Baba ghanoush

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Baba ghanoush
Baba ganoush closeup.jpg
CourseAppetizer
Place of originLevant
Associated national cuisineArmenia, Egypt, Iraq, Israel, Jordan, Lebanon, Palestine, Syria and Turkey
Main ingredientsEggplant, olive oil

Baba ghanoush[1] (Arabic: بابا غنوجbābā ghannūj, also appears as baba ganoush[2] or baba ghanouj[3]) is a Levantine or Greater Syria dish of mashed cooked eggplant mixed with tahina (made from sesame seeds), olive oil, and various seasonings.[1][3]

The traditional preparation method is for the eggplant to be baked or broiled over an open flame before peeling, so that the pulp is soft and has a smoky taste.[4][page needed] It is a typical meze (starter), often eaten as a dip with khubz or pita bread, and is sometimes added to other dishes.[3]

Etymology[edit]

The bābā is an Arabic word that means "father" and is also a term of endearment, while ghannūj could be a personal name.[2] The word combination is also interpreted as "father of coquetry" or "indulged/pampered daddy" or "spoiled old daddy".[3][5] It is not certain whether the word bābā refers to the eggplant or to an actual person indulged by this treat.[6]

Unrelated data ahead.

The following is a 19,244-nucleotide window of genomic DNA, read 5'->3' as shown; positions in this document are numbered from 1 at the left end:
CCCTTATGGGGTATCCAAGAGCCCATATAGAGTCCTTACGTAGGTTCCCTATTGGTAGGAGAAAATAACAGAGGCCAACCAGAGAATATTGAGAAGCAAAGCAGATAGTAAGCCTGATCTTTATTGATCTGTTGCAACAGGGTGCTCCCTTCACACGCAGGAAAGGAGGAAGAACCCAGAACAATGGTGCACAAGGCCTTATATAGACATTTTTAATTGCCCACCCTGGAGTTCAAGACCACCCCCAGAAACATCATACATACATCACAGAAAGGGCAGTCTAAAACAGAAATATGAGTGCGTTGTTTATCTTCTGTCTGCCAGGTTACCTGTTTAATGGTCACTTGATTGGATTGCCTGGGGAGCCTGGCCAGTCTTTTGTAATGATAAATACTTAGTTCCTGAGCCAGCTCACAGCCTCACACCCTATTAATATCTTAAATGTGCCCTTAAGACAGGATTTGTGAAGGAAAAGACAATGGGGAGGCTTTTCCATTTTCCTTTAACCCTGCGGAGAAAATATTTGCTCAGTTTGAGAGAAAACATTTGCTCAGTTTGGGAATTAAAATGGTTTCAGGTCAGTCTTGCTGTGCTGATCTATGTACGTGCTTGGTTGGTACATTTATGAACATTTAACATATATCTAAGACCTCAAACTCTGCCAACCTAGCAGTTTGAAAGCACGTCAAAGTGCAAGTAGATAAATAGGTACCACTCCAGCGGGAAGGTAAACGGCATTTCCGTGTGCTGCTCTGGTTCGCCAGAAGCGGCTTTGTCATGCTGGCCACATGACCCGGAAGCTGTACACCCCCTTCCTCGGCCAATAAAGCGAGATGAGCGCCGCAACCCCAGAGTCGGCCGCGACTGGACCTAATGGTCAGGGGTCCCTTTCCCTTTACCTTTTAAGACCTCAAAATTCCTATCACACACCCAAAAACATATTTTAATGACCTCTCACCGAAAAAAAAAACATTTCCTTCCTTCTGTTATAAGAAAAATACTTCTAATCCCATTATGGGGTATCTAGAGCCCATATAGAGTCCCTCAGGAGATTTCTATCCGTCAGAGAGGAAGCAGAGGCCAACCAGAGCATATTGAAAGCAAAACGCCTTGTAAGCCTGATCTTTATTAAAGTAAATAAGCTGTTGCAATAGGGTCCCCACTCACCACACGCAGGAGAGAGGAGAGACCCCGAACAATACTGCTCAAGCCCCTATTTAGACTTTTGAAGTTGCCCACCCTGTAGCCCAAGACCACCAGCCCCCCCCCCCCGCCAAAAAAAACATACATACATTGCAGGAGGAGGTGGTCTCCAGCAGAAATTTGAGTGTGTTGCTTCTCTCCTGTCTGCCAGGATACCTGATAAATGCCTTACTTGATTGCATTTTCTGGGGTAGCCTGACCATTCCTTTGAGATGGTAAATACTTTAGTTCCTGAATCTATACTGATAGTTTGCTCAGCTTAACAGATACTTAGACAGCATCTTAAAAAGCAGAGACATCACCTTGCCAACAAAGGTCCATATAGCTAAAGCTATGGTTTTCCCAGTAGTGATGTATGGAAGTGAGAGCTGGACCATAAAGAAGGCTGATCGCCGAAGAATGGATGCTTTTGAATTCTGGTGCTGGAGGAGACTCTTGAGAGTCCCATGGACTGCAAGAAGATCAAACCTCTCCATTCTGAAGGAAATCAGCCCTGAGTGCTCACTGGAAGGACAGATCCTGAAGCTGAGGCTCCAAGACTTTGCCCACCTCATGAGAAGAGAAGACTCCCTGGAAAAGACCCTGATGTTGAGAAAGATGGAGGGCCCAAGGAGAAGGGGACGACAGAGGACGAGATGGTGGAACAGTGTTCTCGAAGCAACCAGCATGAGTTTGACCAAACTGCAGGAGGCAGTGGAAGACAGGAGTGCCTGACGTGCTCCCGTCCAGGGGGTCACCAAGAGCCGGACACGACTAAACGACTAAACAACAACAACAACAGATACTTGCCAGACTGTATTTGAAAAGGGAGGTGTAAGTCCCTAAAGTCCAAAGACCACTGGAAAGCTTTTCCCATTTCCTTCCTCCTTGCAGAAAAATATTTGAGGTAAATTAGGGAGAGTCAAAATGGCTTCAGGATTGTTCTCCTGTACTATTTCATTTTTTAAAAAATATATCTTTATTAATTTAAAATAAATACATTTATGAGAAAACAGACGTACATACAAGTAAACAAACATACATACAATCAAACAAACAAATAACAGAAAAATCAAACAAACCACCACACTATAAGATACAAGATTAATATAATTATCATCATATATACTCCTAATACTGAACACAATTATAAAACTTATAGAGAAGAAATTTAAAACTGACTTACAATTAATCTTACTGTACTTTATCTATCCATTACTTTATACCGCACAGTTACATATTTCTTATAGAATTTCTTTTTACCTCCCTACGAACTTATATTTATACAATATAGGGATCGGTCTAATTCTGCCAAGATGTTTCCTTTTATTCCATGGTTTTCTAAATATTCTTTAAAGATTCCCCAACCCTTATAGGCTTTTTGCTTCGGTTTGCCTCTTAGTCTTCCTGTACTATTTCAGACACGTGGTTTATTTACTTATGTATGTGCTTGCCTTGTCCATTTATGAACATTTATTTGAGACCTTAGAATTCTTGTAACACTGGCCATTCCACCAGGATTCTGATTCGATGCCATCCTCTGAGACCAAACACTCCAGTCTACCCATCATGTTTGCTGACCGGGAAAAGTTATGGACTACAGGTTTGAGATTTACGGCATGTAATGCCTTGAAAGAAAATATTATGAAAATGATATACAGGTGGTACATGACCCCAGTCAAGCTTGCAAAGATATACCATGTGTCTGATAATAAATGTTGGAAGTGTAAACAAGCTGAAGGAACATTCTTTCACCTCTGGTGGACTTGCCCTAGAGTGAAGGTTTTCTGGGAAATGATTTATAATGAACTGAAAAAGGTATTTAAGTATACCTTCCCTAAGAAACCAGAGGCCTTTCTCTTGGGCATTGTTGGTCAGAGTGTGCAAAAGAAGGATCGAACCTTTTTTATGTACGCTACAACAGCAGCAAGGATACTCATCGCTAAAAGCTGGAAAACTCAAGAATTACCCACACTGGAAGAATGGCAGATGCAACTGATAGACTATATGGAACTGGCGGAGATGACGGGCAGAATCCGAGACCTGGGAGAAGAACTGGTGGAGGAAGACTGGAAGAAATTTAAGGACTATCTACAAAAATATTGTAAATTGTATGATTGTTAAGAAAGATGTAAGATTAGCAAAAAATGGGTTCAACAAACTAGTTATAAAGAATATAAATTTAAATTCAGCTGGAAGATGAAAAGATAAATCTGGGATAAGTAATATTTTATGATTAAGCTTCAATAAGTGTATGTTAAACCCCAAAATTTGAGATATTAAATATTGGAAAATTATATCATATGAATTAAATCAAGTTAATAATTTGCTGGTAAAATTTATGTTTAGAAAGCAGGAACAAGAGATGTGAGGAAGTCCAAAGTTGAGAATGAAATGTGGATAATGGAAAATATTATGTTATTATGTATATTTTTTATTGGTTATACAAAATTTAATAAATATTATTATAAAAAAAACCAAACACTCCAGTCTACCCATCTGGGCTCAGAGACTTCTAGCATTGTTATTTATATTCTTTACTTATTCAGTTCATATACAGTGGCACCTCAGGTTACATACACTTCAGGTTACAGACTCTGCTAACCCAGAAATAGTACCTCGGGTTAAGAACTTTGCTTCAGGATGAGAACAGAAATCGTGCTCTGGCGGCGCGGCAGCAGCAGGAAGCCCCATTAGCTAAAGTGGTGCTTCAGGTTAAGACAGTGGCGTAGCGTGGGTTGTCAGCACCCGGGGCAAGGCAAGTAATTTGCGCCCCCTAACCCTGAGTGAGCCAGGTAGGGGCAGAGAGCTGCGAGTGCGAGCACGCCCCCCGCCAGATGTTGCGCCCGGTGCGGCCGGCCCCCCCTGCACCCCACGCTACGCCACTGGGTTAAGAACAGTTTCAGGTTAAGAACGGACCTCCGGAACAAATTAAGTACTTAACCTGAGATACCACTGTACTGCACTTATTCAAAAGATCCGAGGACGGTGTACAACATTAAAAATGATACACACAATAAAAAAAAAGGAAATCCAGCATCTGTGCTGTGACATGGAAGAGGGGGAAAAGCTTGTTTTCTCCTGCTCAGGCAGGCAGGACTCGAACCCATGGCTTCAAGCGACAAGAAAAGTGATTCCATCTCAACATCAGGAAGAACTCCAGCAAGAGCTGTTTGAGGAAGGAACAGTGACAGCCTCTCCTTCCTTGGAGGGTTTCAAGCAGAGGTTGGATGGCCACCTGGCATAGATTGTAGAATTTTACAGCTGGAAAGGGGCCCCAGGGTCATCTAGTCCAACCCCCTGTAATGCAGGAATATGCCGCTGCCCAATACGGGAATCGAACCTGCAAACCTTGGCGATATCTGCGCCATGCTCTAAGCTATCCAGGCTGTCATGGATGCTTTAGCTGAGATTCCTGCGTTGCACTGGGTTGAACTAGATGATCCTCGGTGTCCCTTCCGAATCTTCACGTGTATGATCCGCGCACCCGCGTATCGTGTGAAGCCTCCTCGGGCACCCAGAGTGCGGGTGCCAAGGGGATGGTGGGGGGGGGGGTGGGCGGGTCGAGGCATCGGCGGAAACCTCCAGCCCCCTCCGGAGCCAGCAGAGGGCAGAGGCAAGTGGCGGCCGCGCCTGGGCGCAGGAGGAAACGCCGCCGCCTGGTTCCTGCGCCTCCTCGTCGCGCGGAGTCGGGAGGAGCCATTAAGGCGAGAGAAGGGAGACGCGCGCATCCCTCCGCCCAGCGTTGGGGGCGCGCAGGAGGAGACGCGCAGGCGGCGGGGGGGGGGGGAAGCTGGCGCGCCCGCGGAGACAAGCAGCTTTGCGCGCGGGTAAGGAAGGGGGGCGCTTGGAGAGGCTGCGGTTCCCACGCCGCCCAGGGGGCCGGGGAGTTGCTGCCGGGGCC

Mutabbal
Baba ganoush and pita.jpg
Mutabbal and pita bread
CourseAppetizer
Place of originMiddle East
Main ingredientsEggplant, olive oil

Varieties[edit]

The Gulf version varies slightly from that of its home of origin by spicing it with coriander and cumin.The vegetarian dish is a must when serving it with mazza in the Gulf states, such that it is said that any appetizer table at a feast or dinner is not complete without it.[7]

In Israel, it is also known as salat ḥatzilim, although a variation with that name made with mayonnaise instead of tahina is also widely available.[8]

See also[edit]

References[edit]

  1. ^ a b "Baba ghanoush". Merriam-Webster Dictionary.
  2. ^ a b "Baba ganoush". Oxfort English Dictionary.
  3. ^ a b c d Gil Marks (2010). "Baba Ghanouj". Encyclopedia of Jewish Food. Houghton Mifflin Harcourt.
  4. ^ Khayat, Marie Karam; Keatinge, Margaret Clark. Food from the Arab World, Khayats, Beirut, Lebanon.
  5. ^ Salloum, Habeeb (2012-02-28). The Arabian Nights Cookbook: From Lamb Kebabs to Baba Ghanouj, Delicious Homestyle Arabian Cooking. Tuttle Publishing. ISBN 9781462905249.
  6. ^ Marks, Gil (2010-11-17). Encyclopedia of Jewish Food. Houghton Mifflin Harcourt. ISBN 0544186311.
  7. ^ Salloum, Habeeb (2012-02-28). The Arabian Nights Cookbook: From Lamb Kebabs to Baba Ghanouj, Delicious Homestyle Arabian Cooking. Tuttle Publishing. ISBN 9781462905249.
  8. ^ Levy, F. Feast from the Mideast (2003) p.41.

Bibliography[edit]